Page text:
"Public Sale of live stock and personal property. The undersigned will sell at Public Sale at his residence two miles south of Brownstown, in Otego Township, on Thursday, October 29, 1908, the following described property: Four Head of Horses consisting of 3 Good Work Horses and 1 Good 2-Year-Old Colt. 2 Good Dairy Cows and 1 Spring Calf. 13 Thirteen Head of Hogs 13 [sic] Weighing from 100 to 250 pounds. Farm implements: 1 Champion Binder. 1 McCormack Mow-Drill, 1 Steel Harrow, 1 Cultivator, 2 Breaking Plows, 1 Wagon, 1 Top Buggy, nearly new, 2 sets Double Harness, and 1 set Single Harness. Also about 5 tons of Hay and 20 acres of Corn in the field. 1 Estate Steel Range and other Household Furniture. Terms of Sale. All sums of $5.00 and under, Cash in hand. Sums over $5.00 a credit of 12 mouths will be given. Purchaser to give note with approved security before property is removed. Notes to draw 7 per cent. Interest from date if not paid when due. A discount of 5 per cent. Will be allowed for Cash on sums over $5.00. Sale to commence at 10 o’clock a.m. Farm for rent on day of sale. John Crawford. W. H. Sawrey, Auctioneer. Paul Crawford, Clerk"

John was my mother’s paternal grandfather (Paul Crawford was John’s brother.) The family lived along the road that today connects U.S. 40 with Illinois 185, two or three miles north of the scene on my blog. As I recall the story, John and Susan’s second child Marvin was ill of tuberculosis and the family planned to move to Texas to assist him. I know that Marvin died in 1909, however, so I don’t know how these sad events, including the sale of all this property, turned out. I do know that John lived until 1927 and his wife Susan until 1926. Their personal papers (which I have, still kept in a 1920s oatmeal box) indicates that the couple moved back to the Brownstown area and started again. Even though I loved family history as a kid, and even though I quized my great-aunts about family history, I now think of more questions I would’ve asked them about their parents, my grandfather having died before I was born.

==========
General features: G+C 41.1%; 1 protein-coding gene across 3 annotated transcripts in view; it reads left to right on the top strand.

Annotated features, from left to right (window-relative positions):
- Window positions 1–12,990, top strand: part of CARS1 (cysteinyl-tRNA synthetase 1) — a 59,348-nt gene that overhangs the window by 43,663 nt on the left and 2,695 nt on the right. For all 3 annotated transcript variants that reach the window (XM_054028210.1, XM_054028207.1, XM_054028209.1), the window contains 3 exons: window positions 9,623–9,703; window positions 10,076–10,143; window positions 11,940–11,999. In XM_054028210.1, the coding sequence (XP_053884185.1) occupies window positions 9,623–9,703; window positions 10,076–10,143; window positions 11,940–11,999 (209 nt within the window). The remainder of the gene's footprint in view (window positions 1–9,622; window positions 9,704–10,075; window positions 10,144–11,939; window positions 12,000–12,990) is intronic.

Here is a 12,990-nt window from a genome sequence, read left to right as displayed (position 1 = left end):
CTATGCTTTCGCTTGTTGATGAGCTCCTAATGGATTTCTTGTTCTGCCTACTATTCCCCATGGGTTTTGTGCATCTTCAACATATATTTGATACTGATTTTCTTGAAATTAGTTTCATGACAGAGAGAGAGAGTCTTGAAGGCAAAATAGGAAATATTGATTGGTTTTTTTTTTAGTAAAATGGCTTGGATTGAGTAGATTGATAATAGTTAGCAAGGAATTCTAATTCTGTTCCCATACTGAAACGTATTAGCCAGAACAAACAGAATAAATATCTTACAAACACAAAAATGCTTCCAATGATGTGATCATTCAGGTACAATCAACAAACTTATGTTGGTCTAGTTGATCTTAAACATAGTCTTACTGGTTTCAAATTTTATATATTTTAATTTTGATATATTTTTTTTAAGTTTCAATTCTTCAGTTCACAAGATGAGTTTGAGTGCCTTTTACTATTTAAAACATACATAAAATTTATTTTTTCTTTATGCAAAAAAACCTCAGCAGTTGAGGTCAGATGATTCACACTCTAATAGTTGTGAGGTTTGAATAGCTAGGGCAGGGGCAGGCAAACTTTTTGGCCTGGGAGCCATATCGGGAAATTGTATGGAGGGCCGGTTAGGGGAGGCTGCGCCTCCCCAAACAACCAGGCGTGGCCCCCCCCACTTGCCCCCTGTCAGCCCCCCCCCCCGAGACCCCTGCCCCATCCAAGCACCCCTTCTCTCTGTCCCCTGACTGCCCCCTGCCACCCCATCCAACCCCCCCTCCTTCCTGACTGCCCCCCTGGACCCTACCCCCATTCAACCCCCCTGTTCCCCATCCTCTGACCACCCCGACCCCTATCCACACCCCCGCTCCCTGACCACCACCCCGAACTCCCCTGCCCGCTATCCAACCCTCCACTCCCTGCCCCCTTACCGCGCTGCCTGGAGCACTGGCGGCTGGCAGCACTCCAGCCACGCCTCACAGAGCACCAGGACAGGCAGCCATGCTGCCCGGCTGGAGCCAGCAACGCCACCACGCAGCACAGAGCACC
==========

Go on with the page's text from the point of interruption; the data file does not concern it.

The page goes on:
Whenever I’m back in Fayette County, I nearly always drive out to Otego Township and pass by the small residence along the road, pointed out to me as the Crawfords’ long-ago farm. Though the framed announcement is sad, it gives me a happy sense of belonging to a family history, as do those Otego visits.

My Cousin Lewis

Here's a Veterans Day post: from Frederick M. Hanes, Fayette County [Illinois] in the World War, 1922, pp. 58 and 60.

"Lewis Calvin Crawford, son of Calvin and Rosetta Crawford, was born October 24, 1905 [i.e., 1895] near Brownstown where he lived until he entered the service of his country May 8, 1917. He enlisted at Mattoon and was sent to Jefferson Barracks. Later he was transferred to a camp in Texas and thence to Jersey City, N. J., from where he crossed as a first class private of CO. K., 16th Infantry.

"His father having died several years previous, many a young man in his position would have pleaded that he must remain with his lonely mother. But whenever he spoke of going he would remark, 'Mother, if I did not go and help win our freedom I would feel that I had no right to live here. I could not face the boys as they came home who had fought for me.'